OK, I am glad you are willing to accept the logic of this piece of Polish law. The next two points to discuss would deal with implementation of such law.
1. Is the Polish judicially system fair or crooked, is it independent or corrupted, and therefore could it be trusted in cases like this?
I do not have any opinion here. I do not live in Poland. I hope there are reasonable assumptions that the system can be trusted, at least statistically. But I hear from time to time about some occasional awkwardness of the prosecutor's office, so - by extension - one could expect similar awkwardness in courts of justice. I would not expect deliberate wrong doing and bribery at this level, but people are people...
2. Does this law apply equally to everyone?
This question is politically loaded and it is hard to answer, unless many such cases are revised and compared within the period of 12 years or so - to cover various ruling parties. It is mind boggling, how many such cases there are - coming from the left, right and centre; from politicos, business and sport people and from starlets. For what I saw, not all plaintiffs were the winners. If you do not believe me try googling: przeprosiny sąd. Here comes the lot of answers, as they appear, unsorted: Wyszkowski-Wałęsa, Pitera-PiS, Wprost-Rywin, Polskapresse-Radwańska, Kobylański-Sikorski, PiS-Platforma, Rzeczpospolita-gays, Socha-Dowgiałło, Warot-Szymocha, Radio Zet-Kaczyński, Krasowski-Michnik, Lis-Ziobro, Czarnecki-Wałęsa, Sybilski-Doda...
Shall I go on? If you really care, go an analyze the cases and then truthfully and honestly answer the question: are the civil law and its courts impartial in Poland, or not?
What is to stop GW, or any other paper, from mounting a lawsuit over a statement like "GW advocates governmental policies that are bad for Poland"?
Nothing. But more than likely this will never happen. After all, not all GW editors are stupid and they have some common sense, do you agree? :-) Besides, it is up to a court to decide, whether or not the case will be processed or thrown out of court ("Don't waste our time"). Frivolity could be one of the reasons for that, but I am just guessing here.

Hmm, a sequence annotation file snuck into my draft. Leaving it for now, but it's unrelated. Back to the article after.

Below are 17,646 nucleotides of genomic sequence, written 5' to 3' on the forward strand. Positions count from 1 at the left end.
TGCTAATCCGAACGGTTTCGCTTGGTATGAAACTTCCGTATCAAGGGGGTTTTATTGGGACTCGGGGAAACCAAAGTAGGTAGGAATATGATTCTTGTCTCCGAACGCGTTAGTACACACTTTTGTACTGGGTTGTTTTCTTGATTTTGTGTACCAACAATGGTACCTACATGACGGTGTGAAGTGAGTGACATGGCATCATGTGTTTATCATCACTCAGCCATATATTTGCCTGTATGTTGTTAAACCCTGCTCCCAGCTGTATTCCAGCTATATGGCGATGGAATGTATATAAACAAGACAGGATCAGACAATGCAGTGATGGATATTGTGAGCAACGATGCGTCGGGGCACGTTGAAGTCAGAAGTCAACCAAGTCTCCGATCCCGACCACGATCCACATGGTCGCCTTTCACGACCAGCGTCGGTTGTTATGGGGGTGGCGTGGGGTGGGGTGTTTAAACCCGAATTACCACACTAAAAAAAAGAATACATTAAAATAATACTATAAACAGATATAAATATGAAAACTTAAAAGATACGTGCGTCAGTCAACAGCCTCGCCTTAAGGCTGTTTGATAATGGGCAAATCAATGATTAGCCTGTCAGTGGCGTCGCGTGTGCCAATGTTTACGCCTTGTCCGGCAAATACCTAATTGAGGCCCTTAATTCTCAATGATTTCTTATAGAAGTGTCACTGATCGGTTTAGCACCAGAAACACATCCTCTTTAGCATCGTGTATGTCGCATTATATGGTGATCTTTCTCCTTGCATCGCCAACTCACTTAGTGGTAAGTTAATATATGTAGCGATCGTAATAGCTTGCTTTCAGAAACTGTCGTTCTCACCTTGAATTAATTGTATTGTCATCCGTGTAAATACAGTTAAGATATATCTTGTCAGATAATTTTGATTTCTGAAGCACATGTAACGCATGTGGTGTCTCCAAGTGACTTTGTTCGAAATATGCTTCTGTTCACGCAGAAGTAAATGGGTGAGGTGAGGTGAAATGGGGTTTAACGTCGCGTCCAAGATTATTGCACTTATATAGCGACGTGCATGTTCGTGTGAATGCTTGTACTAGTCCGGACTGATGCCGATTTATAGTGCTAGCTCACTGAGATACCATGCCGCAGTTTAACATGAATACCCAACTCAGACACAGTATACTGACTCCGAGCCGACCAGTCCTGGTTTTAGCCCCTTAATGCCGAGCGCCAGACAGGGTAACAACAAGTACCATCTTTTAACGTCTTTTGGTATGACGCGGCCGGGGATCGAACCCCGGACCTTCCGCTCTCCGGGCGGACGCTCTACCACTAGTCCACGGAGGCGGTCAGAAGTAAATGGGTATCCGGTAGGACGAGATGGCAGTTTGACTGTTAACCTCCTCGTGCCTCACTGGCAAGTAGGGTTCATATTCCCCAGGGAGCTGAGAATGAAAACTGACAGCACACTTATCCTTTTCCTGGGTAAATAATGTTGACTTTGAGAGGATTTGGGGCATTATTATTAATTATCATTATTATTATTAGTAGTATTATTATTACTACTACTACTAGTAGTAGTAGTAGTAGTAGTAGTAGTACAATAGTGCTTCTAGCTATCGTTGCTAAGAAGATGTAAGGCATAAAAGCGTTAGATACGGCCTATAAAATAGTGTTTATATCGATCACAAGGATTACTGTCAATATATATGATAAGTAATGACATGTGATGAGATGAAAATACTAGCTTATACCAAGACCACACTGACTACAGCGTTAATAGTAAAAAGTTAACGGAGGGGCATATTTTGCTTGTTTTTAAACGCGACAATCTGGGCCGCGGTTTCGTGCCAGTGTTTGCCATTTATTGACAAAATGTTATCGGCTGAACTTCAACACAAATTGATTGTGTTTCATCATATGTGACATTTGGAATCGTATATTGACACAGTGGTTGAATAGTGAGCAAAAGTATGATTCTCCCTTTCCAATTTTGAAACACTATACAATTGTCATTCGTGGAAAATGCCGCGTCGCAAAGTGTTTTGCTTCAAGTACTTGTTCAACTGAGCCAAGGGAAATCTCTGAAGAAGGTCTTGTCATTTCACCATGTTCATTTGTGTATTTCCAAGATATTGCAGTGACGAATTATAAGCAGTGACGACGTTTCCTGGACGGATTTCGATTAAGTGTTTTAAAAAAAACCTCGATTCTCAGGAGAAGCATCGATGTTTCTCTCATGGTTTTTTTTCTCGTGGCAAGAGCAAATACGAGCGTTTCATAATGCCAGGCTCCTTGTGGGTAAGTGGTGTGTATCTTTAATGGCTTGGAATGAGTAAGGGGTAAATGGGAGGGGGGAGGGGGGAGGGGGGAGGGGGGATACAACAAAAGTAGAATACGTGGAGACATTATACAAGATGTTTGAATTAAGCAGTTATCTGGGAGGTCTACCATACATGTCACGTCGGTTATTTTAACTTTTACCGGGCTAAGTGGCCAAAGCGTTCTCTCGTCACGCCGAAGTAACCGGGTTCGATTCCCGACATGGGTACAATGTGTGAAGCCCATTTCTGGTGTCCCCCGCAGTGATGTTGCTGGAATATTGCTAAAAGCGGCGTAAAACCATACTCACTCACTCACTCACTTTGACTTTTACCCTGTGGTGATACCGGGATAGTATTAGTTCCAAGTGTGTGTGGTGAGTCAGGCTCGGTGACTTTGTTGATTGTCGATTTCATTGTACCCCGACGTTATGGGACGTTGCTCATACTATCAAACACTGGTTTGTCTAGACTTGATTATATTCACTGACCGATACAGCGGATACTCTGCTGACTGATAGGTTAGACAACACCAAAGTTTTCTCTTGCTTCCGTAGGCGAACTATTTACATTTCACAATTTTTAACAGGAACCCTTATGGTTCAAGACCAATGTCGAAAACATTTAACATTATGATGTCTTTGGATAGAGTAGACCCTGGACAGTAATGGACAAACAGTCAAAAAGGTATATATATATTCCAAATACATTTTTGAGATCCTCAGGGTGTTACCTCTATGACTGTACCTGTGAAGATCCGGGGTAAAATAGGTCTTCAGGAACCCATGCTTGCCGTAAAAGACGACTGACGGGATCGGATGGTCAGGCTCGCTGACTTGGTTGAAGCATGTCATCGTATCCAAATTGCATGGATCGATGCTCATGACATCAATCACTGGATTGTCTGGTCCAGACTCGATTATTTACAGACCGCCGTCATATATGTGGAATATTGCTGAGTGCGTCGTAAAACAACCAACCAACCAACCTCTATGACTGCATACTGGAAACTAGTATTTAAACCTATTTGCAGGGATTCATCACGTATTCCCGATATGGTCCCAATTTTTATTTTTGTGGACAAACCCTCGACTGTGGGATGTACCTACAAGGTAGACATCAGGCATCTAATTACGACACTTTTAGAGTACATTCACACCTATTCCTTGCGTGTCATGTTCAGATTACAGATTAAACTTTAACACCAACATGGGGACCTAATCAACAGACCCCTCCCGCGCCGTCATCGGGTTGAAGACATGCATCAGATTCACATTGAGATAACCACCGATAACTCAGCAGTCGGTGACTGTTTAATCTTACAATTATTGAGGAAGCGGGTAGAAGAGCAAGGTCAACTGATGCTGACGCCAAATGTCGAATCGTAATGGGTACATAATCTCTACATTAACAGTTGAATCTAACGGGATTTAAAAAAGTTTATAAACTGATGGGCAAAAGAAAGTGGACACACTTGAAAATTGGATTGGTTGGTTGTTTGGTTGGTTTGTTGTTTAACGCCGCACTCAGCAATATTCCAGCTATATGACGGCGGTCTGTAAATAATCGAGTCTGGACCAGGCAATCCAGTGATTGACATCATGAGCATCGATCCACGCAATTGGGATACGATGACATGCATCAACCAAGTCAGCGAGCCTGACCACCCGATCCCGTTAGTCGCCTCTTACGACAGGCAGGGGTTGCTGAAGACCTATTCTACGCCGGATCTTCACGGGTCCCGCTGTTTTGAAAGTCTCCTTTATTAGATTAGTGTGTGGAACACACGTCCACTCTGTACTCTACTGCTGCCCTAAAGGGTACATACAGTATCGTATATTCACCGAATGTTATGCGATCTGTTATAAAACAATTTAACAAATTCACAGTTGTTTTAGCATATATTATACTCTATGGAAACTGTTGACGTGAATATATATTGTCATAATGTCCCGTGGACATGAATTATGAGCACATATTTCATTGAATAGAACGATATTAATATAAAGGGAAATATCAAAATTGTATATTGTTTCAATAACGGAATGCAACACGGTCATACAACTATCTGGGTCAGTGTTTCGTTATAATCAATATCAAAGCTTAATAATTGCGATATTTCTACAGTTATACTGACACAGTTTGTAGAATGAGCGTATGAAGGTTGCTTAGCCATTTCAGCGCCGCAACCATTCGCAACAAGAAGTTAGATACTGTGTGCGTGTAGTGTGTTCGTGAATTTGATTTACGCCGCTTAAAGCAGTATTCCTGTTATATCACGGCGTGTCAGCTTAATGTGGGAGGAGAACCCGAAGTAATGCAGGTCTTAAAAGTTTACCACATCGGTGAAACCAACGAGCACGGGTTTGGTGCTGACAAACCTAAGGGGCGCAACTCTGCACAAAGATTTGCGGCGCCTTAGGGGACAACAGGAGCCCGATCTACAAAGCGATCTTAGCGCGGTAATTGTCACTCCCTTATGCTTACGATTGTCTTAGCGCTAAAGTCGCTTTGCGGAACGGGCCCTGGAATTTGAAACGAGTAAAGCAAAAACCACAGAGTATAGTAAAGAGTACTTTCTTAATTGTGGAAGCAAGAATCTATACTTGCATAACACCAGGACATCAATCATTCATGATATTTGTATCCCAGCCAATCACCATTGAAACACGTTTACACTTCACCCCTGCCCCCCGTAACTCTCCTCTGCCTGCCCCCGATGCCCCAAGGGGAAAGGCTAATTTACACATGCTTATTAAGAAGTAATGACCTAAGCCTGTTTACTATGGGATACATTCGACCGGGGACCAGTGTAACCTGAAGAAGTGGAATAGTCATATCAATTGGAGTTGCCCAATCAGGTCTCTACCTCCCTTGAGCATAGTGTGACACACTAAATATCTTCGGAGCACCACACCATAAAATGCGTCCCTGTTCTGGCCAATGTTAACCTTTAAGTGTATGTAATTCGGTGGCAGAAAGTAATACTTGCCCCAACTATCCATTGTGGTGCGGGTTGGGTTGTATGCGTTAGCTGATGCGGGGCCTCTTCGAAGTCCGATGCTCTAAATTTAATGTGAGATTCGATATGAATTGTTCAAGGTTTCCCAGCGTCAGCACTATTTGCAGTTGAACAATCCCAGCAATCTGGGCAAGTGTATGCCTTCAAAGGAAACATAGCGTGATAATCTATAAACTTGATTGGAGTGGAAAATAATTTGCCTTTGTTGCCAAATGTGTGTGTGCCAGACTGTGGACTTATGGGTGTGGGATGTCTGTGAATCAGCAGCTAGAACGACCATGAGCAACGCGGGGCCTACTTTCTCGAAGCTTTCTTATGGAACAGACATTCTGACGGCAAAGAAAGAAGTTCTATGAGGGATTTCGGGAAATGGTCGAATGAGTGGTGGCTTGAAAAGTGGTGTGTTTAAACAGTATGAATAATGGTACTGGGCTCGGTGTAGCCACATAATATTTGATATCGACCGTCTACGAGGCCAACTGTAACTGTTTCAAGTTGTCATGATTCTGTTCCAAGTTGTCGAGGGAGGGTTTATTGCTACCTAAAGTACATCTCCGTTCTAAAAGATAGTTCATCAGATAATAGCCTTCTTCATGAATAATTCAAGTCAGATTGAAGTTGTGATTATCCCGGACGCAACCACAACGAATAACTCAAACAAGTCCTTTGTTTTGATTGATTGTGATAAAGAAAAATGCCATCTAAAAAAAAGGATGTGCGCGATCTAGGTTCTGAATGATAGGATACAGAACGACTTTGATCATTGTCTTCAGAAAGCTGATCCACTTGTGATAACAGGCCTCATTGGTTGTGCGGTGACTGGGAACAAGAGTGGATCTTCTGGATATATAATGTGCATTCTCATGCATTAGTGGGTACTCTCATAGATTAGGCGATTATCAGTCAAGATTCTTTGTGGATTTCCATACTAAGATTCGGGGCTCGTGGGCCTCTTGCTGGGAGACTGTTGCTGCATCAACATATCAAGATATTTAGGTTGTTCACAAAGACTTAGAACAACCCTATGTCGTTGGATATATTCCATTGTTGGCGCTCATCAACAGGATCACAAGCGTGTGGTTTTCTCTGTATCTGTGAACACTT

I am not going into the discussion whether such law is good for Poland or not. Nothing you or I can do here, DE. Apparently it works reasonably well, as described at the end of the Aligator's message #81.
The rest of my response will be in the next message, after appropriate time delay.
did Witkiewicz take Breiter to court? No, he refuted Breiter in print and that is what GW should have done in the case of Rymkiewicz.
It may work sometimes, until one side looses patience or gets really mad. As an example, apparently Lech Wałęsa has had enough of this yapping around him, so he does not hesitate to start finger pointing at Rydzyk as the the source of his latest harassments.
You seem to be putting the writers and poets on the pedestal and expect them to behave normally, rationally and honestly, and being able to solve all their disputes in print? Well, I can supply you with many examples, describing how bad the artists' world can be - with typical authors' vices there: jealousy, corruption, denunciation and first of all - lust for fame. Here is an example of just one little, poisonous missive launched by one known novelist over 100 years ago.This gentleman, who writes novels in English - popular and splendidly profitable, almost gave me a nervous attack. I felt, reading about him, such a slippery and distasteful thing raising up my throat. How come! So the creativity is also ready to join the "exodus" (...) Creative ability is the crown of the plant, the top of the tower, the heart of the nation's heart. And this flower, this peak and this heart he takes away from his nation and gives it to Anglo-Saxons, who do not even miss the proverbial bird's milk, because they just pay the higher price for it. One can hardly think about it - without shame (...) Not a single Polish teenager will ever shed an altruistic tear over the novels of Mr. Konrad Korzeniowski, nor she will ever undertake any noble decision because of him.
- Eliza Orzeszkowa, according to Michał Komar, Bestiariusz codzienny
So wrote Eliza Orzeszkowa in her article about J. Conrad. Well, Conrad did not respond to her, but he felt her accusations painfully, as he demonstrated later in his letter to Edward Garnett in Jan 20, 1900. And she was the main reason why the big portion of the next generations of Poles looked upon him as a traitor:Conrad renounced his homeland, native language, even the name. And for anyone who puts these very issues on top of his moral code, Conrad is forever buried.
Writers and poets will do anything for fame. With fame comes an illusion of power and a sense of a mission. Mickiewicz the poet had become Mickiewicz the prophet at some time. Rymkiewicz the poet wants to become Rymkiewicz the bard, the righteous one.